Update: I’m no longer at home alone. In fact, as you’re reading this, whenever it is, I’m surrounded by my loyal Dobermans and protected my advanced security system that uses facial recognition software to identify you from a mile away.
Who doesn’t love Forensic Files?
I’ve watched it, in one iteration or another, on one channel or another, for most of my life. Sometimes I forget it’s there, specifically in the era of Netflix and the ID Channel and My Favorite Murder and endless reruns of Law & Order: SVU. But then, flipping channels idly on a Friday night when my husband is out of town and all my friends have better, more interesting things to do (that presumably don’t include watching decades-old, sometimes cheesy reenactments of crimes)—I discovered it again.
It might not be the best idea to watch true crime when alone at night—a thought I’ve had remarkably often throughout the years when I find myself doing just that.
And yet, I’ve set the house alarm. My 8-lb. rat terrier with the surprisingly vicious bark is at the window, surveying the street for me. I’m wearing comfortable clothes and—even though I’m lounging on the chaise—a pair of running shoes, because should something happen, I’m going to be ready. My phone is charged and within arm’s reach. I know what I would use as a weapon should someone appear in the window.
And, honestly? I probably have Forensic Files to thank for all this preparation.
I complain a lot about being alone at night, even though it happens rarely. I don’t sleep well, I don’t like being the sole person responsible for letting the beagle with the small bladder out one last time late at night, I don’t like that I have to sleep with the light in the other room on just in case.
But still, there’s something nice about doing one’s own thing, whatever that is. Stretching out just one more day between showers. Wearing the same sweatpants as yesterday. Getting up and dancing during commercials (which conveniently happen every four minutes or so on FF.)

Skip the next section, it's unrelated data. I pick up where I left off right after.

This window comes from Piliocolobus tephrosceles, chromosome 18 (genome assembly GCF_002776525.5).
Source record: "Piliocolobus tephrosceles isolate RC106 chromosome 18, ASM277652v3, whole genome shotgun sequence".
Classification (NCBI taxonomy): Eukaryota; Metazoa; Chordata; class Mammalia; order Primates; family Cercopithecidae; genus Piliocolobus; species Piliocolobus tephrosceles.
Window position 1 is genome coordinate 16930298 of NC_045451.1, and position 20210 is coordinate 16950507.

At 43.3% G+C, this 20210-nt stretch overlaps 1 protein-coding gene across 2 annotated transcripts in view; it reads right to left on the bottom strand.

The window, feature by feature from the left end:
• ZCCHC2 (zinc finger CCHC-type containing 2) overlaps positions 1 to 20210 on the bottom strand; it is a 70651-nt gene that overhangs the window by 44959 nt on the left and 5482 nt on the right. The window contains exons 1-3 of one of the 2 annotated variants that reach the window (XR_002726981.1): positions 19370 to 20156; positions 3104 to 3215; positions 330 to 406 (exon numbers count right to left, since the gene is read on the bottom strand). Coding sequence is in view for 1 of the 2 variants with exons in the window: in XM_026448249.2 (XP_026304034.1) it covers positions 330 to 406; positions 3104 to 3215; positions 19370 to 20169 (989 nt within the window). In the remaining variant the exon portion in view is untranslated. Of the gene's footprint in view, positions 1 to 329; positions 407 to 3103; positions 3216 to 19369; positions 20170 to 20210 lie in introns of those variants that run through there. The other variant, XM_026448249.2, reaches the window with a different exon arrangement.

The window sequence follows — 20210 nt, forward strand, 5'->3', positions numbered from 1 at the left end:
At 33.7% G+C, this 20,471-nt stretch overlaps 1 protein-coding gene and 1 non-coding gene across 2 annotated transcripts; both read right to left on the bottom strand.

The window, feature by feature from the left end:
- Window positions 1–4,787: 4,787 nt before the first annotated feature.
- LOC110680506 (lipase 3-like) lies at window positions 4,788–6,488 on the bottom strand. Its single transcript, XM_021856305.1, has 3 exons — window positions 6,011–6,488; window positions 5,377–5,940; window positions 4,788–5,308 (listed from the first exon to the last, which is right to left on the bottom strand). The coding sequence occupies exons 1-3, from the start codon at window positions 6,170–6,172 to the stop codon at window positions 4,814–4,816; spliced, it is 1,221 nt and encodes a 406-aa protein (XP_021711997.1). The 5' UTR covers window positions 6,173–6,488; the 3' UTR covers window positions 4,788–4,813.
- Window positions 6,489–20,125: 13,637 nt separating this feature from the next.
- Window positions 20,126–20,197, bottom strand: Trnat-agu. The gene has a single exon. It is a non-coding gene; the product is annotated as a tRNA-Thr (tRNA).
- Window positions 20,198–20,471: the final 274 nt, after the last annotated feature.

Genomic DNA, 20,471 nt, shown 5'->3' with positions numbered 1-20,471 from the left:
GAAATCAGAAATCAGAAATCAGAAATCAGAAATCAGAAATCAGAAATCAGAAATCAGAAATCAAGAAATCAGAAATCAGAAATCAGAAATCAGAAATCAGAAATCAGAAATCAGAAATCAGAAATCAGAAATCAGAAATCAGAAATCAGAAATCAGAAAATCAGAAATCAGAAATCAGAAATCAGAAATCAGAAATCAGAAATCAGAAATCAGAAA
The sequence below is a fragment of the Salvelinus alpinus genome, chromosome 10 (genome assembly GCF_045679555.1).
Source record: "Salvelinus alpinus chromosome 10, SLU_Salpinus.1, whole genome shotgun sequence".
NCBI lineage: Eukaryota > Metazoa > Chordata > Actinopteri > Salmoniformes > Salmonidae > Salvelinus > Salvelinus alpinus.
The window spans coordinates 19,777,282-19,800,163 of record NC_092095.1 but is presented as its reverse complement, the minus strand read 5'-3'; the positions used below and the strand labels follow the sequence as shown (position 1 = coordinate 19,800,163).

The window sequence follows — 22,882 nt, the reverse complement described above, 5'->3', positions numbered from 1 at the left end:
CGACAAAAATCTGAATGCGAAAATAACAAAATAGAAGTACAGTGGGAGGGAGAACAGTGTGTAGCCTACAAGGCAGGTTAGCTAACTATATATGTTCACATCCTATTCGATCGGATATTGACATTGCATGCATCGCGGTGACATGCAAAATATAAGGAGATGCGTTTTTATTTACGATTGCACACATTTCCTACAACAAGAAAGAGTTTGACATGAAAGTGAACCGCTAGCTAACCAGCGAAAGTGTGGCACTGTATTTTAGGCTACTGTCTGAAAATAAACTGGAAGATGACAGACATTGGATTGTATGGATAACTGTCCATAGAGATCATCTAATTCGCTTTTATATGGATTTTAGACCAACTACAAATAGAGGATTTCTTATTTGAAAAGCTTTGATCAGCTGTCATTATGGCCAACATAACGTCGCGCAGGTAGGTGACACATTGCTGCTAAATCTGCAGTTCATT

So I’ve decided to spend the night toggling between books. (Surprise!) I’m reading Anne Perry and the Murder of the Century, which is somewhat blowing my mind, and rereading Evicted: Poverty and Profit in the American City, a book I’m teaching this spring—both of which are arguably true crime. And in the background is the calm narration of Forensic Files, where no matter how badly things are going, voices are never raised.
You see, there’s always a person in control of the narrative—sometimes a detective in a suitcoat and tie, sometimes a lab technician, talking about the science.
It’s very relaxing.
When I’m home alone, I’m more annoyed by the presence of my neighbors. Or maybe it’s just that I’m more aware of them, three houses away, gathered on their porch at the tail end of one of the warmest days in months. They don’t so much talk to each other as stand very close and yell things at each other. In all the years they’ve lived there—five? No, it must be more—I’ve never had a single conversation with them. I’ve called Animal Control on their dogs, which occasionally escape, run loose, and try to bite people biking past. I’ve called the police department about their weapons-grade fireworks, which are deployed randomly anytime between the middle of June and the end of July, and then again in the week surrounding New Year’s Eve.